Poul Kjaerholm began his legacy as a humble cabinetmaker’s apprentice. He has studied at the Danish School or Arts in Copenhagen in 1952. Later on, his distinctive design was evident in his PKO minimalist plywood series. His art was vetted as playfully irrational. In typical Scandinavian fashion, he blends wood, leather, steel and even marble as his furniture construction material. He sees art where there is none saying, “Steel’s constructive potential is not the only thing that interests me; the refraction of light on its surface is an important part of my artistic work”. His famous Lounge Chair “PK25” in 1952 has evolved year after year, following his Coffee table “PK61” was made to match another version of his Lounge Chair “PK22” in 1956 which has been well known ever since.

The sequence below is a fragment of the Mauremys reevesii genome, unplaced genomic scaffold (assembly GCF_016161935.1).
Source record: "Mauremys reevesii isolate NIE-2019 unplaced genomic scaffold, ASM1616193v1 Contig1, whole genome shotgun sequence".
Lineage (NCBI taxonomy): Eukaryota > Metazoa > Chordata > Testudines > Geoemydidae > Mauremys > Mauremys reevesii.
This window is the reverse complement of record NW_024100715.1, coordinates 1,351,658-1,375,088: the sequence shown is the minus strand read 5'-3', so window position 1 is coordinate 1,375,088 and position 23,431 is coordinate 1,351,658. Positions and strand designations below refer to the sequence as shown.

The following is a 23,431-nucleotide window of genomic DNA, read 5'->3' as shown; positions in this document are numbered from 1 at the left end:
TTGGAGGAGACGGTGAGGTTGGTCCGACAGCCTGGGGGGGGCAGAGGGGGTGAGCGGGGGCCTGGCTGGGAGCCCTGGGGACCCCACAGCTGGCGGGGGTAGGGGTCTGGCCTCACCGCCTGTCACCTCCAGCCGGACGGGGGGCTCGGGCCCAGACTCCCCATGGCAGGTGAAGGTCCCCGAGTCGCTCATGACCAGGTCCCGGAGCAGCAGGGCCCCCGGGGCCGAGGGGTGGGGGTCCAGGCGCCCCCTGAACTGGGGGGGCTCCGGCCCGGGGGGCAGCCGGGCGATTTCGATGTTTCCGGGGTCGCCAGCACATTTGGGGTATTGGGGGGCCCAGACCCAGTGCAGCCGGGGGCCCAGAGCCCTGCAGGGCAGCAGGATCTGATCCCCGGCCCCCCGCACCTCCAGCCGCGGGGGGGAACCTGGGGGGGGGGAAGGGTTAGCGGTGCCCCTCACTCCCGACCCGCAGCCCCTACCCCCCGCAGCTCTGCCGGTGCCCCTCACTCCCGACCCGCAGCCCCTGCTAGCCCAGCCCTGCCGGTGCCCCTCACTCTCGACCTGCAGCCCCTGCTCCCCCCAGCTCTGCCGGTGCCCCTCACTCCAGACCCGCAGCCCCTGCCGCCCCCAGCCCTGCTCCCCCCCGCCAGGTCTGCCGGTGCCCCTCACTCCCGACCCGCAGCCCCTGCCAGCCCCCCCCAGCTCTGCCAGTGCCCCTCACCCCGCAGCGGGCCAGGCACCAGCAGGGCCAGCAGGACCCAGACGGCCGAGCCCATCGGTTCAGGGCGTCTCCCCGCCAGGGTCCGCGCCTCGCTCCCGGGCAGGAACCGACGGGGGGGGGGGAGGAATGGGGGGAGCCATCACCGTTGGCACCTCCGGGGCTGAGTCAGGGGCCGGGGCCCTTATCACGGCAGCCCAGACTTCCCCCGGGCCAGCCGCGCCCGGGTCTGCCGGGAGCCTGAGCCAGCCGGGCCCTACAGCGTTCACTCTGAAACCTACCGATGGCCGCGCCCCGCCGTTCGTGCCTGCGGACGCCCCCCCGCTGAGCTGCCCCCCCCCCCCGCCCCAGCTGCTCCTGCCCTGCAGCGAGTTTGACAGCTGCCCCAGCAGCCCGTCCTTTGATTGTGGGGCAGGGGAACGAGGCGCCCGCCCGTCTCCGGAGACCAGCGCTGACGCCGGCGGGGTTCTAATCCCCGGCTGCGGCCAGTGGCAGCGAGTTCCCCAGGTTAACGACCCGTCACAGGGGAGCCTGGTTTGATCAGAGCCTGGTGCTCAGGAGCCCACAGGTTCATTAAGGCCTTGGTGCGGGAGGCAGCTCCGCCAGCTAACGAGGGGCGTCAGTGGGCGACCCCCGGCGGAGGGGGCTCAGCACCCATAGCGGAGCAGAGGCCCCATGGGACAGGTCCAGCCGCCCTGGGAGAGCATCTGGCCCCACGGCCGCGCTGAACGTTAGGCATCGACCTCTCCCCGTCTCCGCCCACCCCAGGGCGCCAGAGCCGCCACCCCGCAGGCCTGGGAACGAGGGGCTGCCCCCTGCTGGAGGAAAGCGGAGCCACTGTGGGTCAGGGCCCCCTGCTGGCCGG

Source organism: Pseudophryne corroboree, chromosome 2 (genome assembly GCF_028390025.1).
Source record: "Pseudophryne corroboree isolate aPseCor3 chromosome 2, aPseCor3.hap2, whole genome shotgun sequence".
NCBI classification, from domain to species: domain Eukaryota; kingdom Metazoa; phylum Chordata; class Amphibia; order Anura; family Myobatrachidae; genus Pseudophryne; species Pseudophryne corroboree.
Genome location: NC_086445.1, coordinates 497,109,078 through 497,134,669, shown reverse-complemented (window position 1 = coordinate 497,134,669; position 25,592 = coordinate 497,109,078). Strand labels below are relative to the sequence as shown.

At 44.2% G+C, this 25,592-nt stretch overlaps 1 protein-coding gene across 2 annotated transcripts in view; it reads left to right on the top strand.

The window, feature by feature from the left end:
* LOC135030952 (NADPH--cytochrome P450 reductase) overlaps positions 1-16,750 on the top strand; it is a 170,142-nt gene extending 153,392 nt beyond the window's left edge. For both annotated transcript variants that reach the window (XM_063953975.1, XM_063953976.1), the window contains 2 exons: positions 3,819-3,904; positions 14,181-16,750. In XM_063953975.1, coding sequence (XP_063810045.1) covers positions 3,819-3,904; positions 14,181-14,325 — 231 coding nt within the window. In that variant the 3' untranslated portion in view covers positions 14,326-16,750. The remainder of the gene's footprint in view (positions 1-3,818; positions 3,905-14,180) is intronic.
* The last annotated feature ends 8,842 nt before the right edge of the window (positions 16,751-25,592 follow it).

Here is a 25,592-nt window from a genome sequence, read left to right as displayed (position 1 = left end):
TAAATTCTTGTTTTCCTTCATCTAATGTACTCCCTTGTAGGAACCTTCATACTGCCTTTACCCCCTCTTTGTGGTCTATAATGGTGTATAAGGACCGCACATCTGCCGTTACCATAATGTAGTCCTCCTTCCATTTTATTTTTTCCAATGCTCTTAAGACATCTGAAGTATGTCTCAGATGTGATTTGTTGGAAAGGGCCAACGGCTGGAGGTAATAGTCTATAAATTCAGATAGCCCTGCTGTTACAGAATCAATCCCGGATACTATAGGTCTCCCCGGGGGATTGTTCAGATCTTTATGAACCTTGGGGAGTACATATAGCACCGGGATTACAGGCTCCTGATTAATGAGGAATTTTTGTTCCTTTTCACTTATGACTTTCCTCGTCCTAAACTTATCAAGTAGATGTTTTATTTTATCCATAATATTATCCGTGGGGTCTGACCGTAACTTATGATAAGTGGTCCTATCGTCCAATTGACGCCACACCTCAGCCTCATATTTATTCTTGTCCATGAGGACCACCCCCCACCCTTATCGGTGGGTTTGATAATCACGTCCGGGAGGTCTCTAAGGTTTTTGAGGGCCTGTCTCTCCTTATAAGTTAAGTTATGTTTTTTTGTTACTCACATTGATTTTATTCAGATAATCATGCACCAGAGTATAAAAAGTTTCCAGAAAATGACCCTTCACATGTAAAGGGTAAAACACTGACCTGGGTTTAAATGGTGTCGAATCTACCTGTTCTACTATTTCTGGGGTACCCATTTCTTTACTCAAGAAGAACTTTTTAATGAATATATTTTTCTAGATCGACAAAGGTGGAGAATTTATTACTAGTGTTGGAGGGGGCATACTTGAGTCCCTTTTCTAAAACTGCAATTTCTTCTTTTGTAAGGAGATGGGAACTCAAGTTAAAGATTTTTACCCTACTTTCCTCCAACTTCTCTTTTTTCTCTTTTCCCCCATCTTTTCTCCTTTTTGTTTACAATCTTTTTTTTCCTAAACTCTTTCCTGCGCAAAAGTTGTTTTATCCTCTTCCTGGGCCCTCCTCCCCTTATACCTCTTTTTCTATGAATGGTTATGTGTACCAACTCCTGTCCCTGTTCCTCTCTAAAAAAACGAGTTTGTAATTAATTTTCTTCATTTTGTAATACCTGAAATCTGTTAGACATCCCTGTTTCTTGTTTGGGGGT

In 1958 his work has reached international acclaim for his contributions to the ‘Formes Scandinaves’ exhibition and has been awarded the legendary ‘Lunning Award’. He has also won the grand prize at the Milan ‘Trennali’. His designs have become a permanent collection of the Museum of Modern Art in New York, the Victoria and Albert Museum in London and other museum collections in Denmark, Norway, Sweden and Germany.